The visits are part of the school’s ‘Options’ scheme – a lesson each week that pupils spend following an interest or learning a new skill.
“We weren’t sure how many children would take up the option of visiting a care home but there’s been great enthusiasm from the students,” said headteacher, Rachael Baramuszczak.
“We felt this was an important option for them. The school is just a mile away from Barrowhill Hall so it is a way for our pupils to contribute something very positive to their community. It gives them an immense amount of pride and satisfaction.”
The pupils largely spend their time in the main lounge but will take books up to residents who find it difficult to leave their rooms.
12 year old Zara Jackson is another of the students who chose to visit Barrowhill Hall.
“I wanted to come here to help me build my confidence,” she said. “I love talking to the residents and they really listen to me when I read to them.
“And it’s great to know that I’m doing something that makes them happy.”
A huge ‘congratulations!’ and a well-earned rest are due for our team of staff who completed a five mile climb up Mount Snowdon to raise money for families living with dementia.
The four staff made the near 250 mile round trip to north Wales on Saturday 15th September. They took two and a half hours to reach the 1,000m peak.
September is World Alzheimer’s Month and the staff organised their ‘Memory Walk’ in aid of the Alzheimer’s Society. Barrowhill Hall is home to 74 residents, many of whom are living with dementia.
Our activity co-ordinators Val Barnes and Becky Dalton, and carers Amy Farrell and Becky Buckley, took part in the climb
“It was a fantastic if exhausting day,” said Val. “We weren’t sure if we’d be able to do it but we were thrilled to get to the top!
“We’re so passionate about the work that we do and we wanted to show that by completing this challenge.”
The team also comprised Ann Parker and Michele Millward, teachers from Abbotsholme School in Rocester. Children from the school visit us every Monday to spend time playing and chatting with residents.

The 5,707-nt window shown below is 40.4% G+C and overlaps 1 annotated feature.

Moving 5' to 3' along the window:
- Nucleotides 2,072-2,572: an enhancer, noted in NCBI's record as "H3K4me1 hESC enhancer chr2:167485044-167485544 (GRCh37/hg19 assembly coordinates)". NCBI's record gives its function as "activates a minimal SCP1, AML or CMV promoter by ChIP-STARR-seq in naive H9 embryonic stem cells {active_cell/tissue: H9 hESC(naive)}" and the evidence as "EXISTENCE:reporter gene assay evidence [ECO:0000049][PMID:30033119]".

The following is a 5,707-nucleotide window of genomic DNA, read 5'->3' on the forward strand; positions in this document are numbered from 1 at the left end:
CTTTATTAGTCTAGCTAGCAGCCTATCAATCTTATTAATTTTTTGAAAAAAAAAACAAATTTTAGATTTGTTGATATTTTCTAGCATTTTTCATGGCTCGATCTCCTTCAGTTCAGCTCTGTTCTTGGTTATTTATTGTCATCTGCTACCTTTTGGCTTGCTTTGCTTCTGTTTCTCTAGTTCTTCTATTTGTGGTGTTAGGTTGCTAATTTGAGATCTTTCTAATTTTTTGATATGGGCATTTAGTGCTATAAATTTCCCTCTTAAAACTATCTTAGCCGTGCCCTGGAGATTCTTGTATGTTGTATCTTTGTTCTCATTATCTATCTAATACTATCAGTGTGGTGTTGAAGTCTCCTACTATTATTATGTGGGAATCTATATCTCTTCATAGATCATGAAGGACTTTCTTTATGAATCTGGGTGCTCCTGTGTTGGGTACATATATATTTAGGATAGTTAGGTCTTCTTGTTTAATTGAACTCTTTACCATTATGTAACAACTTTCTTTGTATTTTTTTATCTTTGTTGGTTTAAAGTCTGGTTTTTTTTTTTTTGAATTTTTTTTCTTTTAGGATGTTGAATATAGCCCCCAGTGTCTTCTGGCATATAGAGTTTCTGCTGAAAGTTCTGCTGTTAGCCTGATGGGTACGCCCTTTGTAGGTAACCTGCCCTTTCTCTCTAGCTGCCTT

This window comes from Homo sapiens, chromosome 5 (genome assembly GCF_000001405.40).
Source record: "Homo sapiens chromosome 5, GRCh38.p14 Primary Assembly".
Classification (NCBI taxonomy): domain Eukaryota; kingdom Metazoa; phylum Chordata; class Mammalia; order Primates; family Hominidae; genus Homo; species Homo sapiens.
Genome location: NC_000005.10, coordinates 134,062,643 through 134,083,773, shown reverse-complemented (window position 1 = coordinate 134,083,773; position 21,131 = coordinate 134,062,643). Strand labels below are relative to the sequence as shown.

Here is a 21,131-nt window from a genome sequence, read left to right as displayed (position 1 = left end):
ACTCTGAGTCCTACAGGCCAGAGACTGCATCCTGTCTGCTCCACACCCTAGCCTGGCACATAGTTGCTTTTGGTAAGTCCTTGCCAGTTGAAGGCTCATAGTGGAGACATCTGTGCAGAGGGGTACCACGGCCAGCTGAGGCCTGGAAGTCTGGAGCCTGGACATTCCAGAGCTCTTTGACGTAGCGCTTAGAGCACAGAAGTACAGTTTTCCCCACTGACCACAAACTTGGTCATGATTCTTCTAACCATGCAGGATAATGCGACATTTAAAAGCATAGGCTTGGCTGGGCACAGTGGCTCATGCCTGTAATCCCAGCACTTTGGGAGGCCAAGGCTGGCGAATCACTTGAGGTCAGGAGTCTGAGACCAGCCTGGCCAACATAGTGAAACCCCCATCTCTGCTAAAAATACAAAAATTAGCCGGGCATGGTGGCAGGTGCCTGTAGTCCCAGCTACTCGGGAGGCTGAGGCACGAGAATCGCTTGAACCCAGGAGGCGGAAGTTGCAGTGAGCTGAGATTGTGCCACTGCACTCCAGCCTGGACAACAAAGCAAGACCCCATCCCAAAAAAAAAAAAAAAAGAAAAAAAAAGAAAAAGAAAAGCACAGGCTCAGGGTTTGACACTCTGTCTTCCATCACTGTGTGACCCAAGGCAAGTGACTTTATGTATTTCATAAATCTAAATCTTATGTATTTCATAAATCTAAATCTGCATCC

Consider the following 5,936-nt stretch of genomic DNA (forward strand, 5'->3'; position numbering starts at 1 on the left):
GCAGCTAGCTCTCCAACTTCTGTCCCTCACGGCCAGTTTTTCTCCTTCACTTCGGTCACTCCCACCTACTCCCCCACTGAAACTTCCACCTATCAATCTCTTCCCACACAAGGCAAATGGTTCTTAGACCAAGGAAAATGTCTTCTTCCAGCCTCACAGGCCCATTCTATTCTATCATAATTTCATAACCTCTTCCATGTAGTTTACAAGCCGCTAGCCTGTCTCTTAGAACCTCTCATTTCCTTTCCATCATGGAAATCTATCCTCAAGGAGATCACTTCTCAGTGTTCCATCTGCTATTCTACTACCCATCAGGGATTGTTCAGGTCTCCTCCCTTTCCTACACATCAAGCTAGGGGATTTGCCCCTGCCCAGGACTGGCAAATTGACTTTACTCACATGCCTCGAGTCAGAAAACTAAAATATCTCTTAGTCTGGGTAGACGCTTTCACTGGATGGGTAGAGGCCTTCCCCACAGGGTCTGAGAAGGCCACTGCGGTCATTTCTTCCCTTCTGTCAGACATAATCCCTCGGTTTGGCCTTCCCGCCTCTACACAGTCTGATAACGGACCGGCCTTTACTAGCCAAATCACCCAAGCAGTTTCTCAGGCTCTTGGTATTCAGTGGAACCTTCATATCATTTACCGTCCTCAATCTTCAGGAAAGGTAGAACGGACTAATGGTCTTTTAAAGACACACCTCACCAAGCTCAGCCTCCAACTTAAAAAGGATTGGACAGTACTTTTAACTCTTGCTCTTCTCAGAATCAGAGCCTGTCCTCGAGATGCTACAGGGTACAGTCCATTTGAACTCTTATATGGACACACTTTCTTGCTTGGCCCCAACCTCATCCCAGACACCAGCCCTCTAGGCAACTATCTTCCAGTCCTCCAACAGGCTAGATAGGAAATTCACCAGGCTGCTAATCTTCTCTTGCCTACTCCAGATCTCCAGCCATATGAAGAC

“Our little ones have gained a great deal of understanding about dementia over the last few months, and so have we,” said Ann. “We were very keen to support Barrowhill’s fundraising and the support they show for families living with dementia – even when they’re not at work!
“The climb was amazing and we’re so glad we were part of it.”
He chatted to visitors and answered their gardening questions as well as admiring and photographing the spectacular views.
National Care Home Open Day is an annual event that gives people the chance to visit their local care home.
This year’s theme was ‘linking communities’ and we certainly did that! We welcomed Kinglsey Bird and Falconry Centre, Bamford Engine and Machinery Group, St Michael’s Church in Rocester, Tesco’s in Uttoxeter and the 22nd Signal Regiment from MOD Stafford.
Mr Flowerdew well-understands the needs of people with dementia. His mother Pam lived with the condition for several years.
“She loved to sit in the garden,” he said. “She wasn’t able to communicate very much in the later stages but she always seemed happier being able to see flowers around her.
The scent of lavender
“Scent was very stimulating for her. The smell of bacon cooking brought out a single memory of “Dad’s shop” when she hadn’t spoken for close to a year so I’m planning to use lots of scented plants at Barrowhill Hall.
“Beds of old fashioned lavender will give a wonderful smell and colour. It’s a safer plant than roses whose thorns can be a danger.
“I’ll also be thinking about seating and building in raised beds so residents can do planting without having to bend down.
Our care quality manager, Geoff Aris, said; “We would like to thank Mr Flowerdew, and all of those community groups and volunteers who made the Day such a success.
“It’s very important to us to make sure Barrowhill Hall, and all of our residents, are still very much part of their community.
“And with a beautiful, tailored garden design to look forward to we hope to welcome more local people to enjoy our home.”